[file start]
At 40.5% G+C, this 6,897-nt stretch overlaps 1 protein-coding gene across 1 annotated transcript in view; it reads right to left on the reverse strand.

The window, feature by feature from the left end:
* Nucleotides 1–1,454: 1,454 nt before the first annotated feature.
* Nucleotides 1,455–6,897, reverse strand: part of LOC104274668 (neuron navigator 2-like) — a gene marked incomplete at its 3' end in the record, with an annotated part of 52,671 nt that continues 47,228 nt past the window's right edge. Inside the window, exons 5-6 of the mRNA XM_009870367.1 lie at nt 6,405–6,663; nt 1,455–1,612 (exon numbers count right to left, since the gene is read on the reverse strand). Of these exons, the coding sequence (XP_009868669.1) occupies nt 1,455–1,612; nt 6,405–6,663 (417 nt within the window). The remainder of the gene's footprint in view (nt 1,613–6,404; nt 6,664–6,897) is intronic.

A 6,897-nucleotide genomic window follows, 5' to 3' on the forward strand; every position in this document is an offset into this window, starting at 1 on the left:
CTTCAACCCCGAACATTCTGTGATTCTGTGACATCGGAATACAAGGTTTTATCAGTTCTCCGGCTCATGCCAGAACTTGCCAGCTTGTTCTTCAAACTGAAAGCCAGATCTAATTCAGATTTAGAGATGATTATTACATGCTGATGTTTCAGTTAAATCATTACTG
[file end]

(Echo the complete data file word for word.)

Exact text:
At 40.5% G+C, this 6,897-nt stretch overlaps 1 protein-coding gene across 1 annotated transcript in view; it reads right to left on the reverse strand.

The window, feature by feature from the left end:
* Nucleotides 1–1,454: 1,454 nt before the first annotated feature.
* Nucleotides 1,455–6,897, reverse strand: part of LOC104274668 (neuron navigator 2-like) — a gene marked incomplete at its 3' end in the record, with an annotated part of 52,671 nt that continues 47,228 nt past the window's right edge. Inside the window, exons 5-6 of the mRNA XM_009870367.1 lie at nt 6,405–6,663; nt 1,455–1,612 (exon numbers count right to left, since the gene is read on the reverse strand). Of these exons, the coding sequence (XP_009868669.1) occupies nt 1,455–1,612; nt 6,405–6,663 (417 nt within the window). The remainder of the gene's footprint in view (nt 1,613–6,404; nt 6,664–6,897) is intronic.

A 6,897-nucleotide genomic window follows, 5' to 3' on the forward strand; every position in this document is an offset into this window, starting at 1 on the left:
CTTCAACCCCGAACATTCTGTGATTCTGTGACATCGGAATACAAGGTTTTATCAGTTCTCCGGCTCATGCCAGAACTTGCCAGCTTGTTCTTCAAACTGAAAGCCAGATCTAATTCAGATTTAGAGATGATTATTACATGCTGATGTTTCAGTTAAATCATTACTG